What does Yelp say?
Can you scrape Yelp? A cursory look at the Google search results for this query might have you believe that you cannot. This is because the first result that pops up is Yelp’s support page, and it clearly deters any scraping enthusiasts with a straight forward, “No, Yelp does not allow any scraping of the site….”.
Well, I would have been satisfied with this answer, only if it really answered the question we’re asking here. Whether Yelp “allows” us to scrape their site or not doesn’t really matter. Scraping public information remains a fundamental right of every internet user.
The answer to that is a straight forward, “Yes, with some persistence you can”. Go ahead and paste the following command on your terminal, what response do you see?
You should most likely see a huge blob of HTML on your terminal’s standard output. If you see this, that means you did just in fact scrape Yelp—well, kind off.
Why (and why not) scrape Yelp?
Here are a few good uses to extract data from Yelp. These range from academics to enhancing your customer experience.
- Tracking the performance and customer reviews of businesses and try to get insights on different business categories.
- To analyze reviews using machine learning models in an attempt to understanding the customers’ language and get insights about various aspects of their experience.
- Verifying the authenticity and estimating the performance of a business in an automated manner. This could be very useful to the credit and insurance industry.
- To add Yelp reviews to your internal dashboards for monitoring and marketing purposes.
Since we’re listing some good reasons to scrape Yelp, even though they do not “allow” it. We do think that the following are BAD reasons to scrape Yelp and we do not endorse these applications.
- Blackhat SEO websites – copying and publishing Yelp reviews to your own ghost website without attribution.
- Request Yelp’s servers at an unreasonably high rate. To avoid this, maintain healthy rate limit.
- Increase impressions on advertisements artificially with conflicting interest.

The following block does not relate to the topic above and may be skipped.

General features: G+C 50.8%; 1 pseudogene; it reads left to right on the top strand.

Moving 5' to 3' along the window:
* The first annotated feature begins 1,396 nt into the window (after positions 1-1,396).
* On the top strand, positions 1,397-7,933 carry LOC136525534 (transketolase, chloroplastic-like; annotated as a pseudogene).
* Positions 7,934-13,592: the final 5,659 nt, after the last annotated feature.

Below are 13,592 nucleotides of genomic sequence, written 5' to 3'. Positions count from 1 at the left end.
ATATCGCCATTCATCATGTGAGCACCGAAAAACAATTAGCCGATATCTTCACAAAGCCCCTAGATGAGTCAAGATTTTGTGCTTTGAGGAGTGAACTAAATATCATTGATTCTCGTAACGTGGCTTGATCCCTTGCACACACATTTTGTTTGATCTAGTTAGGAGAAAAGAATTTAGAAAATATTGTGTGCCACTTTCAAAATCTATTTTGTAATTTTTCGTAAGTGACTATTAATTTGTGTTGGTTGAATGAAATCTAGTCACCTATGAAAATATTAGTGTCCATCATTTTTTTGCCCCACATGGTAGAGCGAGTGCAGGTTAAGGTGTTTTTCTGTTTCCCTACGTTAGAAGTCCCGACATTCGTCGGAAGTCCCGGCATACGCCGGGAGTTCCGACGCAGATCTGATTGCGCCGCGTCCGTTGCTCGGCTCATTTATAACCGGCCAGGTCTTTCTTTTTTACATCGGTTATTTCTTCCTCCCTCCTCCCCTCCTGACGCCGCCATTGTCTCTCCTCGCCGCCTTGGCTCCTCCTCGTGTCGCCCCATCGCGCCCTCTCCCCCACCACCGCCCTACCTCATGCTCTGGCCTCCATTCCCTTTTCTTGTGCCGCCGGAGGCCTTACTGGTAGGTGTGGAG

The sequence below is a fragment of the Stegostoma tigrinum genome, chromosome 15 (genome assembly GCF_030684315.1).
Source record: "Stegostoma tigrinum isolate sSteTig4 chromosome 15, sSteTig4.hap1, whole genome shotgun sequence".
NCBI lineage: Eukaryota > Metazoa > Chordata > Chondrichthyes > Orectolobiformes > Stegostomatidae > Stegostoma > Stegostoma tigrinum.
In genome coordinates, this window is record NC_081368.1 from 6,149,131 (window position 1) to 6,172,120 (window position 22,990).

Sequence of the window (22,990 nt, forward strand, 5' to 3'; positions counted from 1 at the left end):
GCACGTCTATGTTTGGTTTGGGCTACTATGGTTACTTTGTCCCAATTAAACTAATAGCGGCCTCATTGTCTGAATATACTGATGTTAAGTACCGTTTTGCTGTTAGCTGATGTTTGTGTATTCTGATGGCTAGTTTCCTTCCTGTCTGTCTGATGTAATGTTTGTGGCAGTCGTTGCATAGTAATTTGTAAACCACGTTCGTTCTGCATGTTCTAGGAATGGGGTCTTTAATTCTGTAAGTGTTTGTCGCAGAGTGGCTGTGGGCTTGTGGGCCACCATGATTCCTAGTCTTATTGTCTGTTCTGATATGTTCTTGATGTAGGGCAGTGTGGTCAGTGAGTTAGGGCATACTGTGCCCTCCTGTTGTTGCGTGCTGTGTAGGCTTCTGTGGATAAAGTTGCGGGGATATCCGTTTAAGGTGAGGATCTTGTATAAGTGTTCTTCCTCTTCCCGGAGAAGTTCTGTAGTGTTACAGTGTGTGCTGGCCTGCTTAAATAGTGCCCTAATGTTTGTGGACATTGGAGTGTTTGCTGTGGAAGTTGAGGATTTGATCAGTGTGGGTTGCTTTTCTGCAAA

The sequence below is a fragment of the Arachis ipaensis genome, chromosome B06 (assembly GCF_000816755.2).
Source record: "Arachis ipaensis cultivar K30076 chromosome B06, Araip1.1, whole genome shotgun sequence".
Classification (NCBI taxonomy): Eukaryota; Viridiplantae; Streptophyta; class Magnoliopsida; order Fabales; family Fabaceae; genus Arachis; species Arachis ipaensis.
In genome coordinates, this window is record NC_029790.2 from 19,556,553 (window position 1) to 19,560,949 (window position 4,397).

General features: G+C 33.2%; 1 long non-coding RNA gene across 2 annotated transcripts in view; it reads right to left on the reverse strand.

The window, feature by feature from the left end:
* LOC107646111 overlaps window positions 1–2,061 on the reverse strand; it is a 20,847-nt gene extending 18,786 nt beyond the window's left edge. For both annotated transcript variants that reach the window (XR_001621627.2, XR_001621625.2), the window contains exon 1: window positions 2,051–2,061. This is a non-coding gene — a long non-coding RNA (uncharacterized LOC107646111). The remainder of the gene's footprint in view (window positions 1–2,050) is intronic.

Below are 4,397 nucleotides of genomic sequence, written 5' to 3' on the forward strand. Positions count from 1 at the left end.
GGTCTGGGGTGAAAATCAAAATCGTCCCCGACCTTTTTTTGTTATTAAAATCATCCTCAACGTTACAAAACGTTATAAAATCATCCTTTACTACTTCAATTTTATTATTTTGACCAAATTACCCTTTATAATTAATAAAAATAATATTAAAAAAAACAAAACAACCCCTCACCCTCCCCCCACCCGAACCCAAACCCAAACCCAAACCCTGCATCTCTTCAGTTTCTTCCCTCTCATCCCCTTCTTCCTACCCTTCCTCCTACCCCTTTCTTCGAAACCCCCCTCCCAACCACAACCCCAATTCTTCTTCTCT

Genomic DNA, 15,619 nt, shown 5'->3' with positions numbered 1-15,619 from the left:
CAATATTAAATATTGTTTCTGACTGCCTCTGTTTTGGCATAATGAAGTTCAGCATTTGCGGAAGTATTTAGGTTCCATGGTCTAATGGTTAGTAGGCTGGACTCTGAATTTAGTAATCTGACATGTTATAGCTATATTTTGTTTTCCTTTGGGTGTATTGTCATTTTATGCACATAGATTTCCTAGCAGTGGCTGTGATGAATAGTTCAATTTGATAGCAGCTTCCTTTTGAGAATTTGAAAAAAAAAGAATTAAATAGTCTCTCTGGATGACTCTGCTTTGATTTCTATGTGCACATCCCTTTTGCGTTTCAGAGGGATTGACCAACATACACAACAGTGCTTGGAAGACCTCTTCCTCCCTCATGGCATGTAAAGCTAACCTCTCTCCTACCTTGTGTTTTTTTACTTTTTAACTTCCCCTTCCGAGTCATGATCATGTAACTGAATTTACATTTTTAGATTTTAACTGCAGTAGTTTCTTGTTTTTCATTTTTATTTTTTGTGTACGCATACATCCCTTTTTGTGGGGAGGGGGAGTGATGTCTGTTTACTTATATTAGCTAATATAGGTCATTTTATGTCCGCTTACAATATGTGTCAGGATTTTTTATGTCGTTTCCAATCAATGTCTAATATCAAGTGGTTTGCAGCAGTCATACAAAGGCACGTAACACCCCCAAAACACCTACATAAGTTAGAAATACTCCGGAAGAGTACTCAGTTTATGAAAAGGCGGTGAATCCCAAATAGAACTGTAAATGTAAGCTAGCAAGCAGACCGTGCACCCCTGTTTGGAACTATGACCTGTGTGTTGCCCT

How to scrape Yelp?
Your scraper will request the HTML page in an automated way and select the elements you’re looking for. You can then run a loop over the URLs you wish to scrape and store the data in the format your desire. This should work at a small scale, but soon, Yelp will notice that there’s something fishy about your requests and you will see a page telling you that you’re not allowed to visit Yelp anymore.
What must you do then? Using a tool designed to do this is the quickest way, unless you’re experienced with rotating web proxies and the stack that’s required to bypass modern anti-bot systems—in which case you would probably not be reading this post in the first place.
Using an existing tool that does this for you is the most cost effective solution to this problem. It’s not uncommon for experienced developers to also use a tool rather than investing their own time to manually write and maintain a parser for Yelp.
This is where we step in. Unwrangle’s Yelp Search API and Yelp Reviews API let you query search results and business reviews from Yelp with a simple get request. The inputs required are similar to when we’re browsing Yelp manually. The search endpoint requires a keyword, location and page number and the reviews endpoint requires the listing URL and the page number.
If you are not used to using APIs, you can also use our self service application to get all reviews for any business on Yelp without any code. Sign up here to get a free trial and start scraping Yelp in seconds.
As an example, here’s a link to a dataset with more than 20,000 reviews from popular hotels in Las Vegas that we created with our own API.
Our API will let you scrape millions of reviews from Yelp and other websites without worrying about anit-bot systems. So that you can focus more on finding insights from your customer’s feedback. We’d love to hear from you, write to us at firstname.lastname@example.org.